Illinois Commerce Commission cuts in half Ameren’s natural gas rate hike request

Published: Nov. 16, 2023 at 4:33 PM CST
Email This Link
Share on Pinterest
Share on LinkedIn

(WMBD Radio) - Ameren won’t be getting the natural gate rate hike it wanted.

The Illinois Commerce Commission says it denied Ameren a $71.6 million increase in natural gas delivery services, and is instead allowing for a $36.34 million hike.

The commission says it did so after looking at Ameren’s rate case filings, and other materials.

“The decision initiates a two-step future of gas proceeding that includes a detailed action plan for the utility’s future infrastructure investments to evaluate the impacts of Illinois’ decarbonization and electrification goals on the natural gas system,” said a commission news release.

The ICC decision also allows for what they call a new low-income discount rate for eligible customers, many of whom are already enrolled in the Low Income Home Energy Assistance Program, or LIHEAP.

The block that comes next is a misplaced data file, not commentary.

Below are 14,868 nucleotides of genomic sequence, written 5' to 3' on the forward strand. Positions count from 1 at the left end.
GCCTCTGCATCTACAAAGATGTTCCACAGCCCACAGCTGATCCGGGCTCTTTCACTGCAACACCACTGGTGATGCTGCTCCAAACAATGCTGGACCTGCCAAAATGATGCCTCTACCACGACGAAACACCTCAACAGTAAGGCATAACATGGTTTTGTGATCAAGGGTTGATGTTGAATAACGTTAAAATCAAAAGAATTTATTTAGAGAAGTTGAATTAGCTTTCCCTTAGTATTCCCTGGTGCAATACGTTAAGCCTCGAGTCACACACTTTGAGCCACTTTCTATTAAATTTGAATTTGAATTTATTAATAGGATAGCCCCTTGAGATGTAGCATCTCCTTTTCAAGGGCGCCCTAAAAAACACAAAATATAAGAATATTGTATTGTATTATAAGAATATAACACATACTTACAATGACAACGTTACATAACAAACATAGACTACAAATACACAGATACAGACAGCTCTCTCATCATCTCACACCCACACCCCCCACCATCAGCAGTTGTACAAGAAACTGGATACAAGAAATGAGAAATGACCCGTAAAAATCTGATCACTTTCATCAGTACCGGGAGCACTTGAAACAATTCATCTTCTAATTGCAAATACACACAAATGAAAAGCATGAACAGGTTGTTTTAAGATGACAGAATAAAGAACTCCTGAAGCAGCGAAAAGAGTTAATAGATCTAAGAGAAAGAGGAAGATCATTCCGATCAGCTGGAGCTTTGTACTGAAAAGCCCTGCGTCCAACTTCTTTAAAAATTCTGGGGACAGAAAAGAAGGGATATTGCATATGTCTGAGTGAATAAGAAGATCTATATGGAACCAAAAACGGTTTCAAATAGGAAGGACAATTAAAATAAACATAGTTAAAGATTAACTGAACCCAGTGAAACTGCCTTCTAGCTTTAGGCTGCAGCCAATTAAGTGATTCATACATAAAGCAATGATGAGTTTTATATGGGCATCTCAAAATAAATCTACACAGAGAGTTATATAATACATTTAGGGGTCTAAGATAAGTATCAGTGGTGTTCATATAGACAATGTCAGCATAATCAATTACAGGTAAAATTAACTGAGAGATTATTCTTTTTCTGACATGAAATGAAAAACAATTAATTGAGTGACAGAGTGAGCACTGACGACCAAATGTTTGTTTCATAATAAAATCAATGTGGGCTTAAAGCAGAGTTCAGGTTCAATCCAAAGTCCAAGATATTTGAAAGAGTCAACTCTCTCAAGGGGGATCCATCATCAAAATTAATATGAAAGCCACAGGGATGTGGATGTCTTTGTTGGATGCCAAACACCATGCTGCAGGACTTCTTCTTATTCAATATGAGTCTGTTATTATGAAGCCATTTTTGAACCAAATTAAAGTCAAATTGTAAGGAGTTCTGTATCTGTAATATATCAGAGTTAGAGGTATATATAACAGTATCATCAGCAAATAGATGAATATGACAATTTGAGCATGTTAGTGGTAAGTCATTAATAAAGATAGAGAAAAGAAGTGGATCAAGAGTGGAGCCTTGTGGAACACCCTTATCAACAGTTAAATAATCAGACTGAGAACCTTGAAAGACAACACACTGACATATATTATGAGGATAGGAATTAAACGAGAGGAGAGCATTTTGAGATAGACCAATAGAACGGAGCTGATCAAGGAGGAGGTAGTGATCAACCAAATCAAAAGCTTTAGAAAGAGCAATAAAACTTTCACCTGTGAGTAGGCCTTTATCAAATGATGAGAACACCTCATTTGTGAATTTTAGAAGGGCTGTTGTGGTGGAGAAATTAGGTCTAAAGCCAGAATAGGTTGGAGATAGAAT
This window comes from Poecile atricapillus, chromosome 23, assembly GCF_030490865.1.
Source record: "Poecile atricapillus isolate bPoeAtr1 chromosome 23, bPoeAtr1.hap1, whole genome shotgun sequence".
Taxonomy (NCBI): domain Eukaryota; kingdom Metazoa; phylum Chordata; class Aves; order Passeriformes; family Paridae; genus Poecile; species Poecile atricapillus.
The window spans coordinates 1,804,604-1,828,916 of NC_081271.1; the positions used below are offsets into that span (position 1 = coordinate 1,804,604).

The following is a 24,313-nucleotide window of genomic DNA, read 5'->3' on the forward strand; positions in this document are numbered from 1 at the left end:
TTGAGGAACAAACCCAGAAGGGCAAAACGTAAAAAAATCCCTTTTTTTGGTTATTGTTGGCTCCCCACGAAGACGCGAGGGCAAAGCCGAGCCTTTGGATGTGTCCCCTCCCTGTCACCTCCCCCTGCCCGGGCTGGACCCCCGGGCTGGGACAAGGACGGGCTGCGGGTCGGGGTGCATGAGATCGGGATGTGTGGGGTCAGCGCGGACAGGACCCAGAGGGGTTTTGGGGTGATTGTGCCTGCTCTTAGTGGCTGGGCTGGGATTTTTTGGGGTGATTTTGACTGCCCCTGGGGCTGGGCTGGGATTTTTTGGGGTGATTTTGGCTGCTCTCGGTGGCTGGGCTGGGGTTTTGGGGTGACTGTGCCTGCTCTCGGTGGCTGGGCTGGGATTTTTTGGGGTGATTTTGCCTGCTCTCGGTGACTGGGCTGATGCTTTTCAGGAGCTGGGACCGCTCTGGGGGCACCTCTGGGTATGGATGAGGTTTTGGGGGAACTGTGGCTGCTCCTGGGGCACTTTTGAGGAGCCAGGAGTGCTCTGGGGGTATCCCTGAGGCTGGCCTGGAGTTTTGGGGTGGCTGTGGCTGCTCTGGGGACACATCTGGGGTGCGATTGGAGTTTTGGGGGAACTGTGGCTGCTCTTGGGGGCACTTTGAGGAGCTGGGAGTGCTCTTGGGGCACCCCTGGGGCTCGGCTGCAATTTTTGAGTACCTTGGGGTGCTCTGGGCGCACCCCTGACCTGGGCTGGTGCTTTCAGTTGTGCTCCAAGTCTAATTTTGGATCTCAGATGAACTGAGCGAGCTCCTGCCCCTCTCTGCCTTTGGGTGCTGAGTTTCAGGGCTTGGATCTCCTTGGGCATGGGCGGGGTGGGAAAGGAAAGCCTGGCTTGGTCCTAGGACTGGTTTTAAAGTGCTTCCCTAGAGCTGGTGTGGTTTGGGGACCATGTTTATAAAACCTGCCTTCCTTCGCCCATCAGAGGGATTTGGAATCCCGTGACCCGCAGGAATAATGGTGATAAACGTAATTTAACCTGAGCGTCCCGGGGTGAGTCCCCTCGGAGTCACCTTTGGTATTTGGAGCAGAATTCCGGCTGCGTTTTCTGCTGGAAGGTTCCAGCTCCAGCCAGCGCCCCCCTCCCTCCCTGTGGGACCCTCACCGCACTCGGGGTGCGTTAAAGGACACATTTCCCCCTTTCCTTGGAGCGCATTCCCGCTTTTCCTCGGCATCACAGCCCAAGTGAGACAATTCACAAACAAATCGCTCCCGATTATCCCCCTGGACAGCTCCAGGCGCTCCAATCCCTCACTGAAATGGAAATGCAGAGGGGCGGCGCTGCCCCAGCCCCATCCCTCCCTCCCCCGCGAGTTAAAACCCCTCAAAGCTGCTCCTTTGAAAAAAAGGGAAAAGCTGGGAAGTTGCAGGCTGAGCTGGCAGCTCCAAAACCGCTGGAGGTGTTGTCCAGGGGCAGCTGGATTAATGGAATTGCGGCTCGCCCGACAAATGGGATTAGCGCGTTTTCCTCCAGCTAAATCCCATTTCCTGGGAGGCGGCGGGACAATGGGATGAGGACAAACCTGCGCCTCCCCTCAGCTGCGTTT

“As the State embarks on a journey toward a 100 percent clean energy economy, the gas system’s operations will not continue to exist in its current form. Identifying how our gas and electric systems can adapt to meet these goals, and what specific actions should be taken to achieve them, will be an important task for the Commission moving forward,” said Doug Scott, Chairman, ICC, in a news release.

The rate hike that was allowed allows for about 9.5 percent return on equity, versus 10.3 percent ROE in the original request.

“We will fully review the ICC order to assess the impact on our operations and the investments we need to make to ensure safe and reliable natural gas service,” said Tucker Kennedy, spokesperson, Ameren Illinois, in a statement. “Regarding the cost impact, what matters most to our customers is their total monthly bill amount. Because natural gas supply prices have declined significantly, most residential customers can expect their monthly bills to be about $20 lower this winter heating season when compared to last year, even after factoring in new delivery rates.”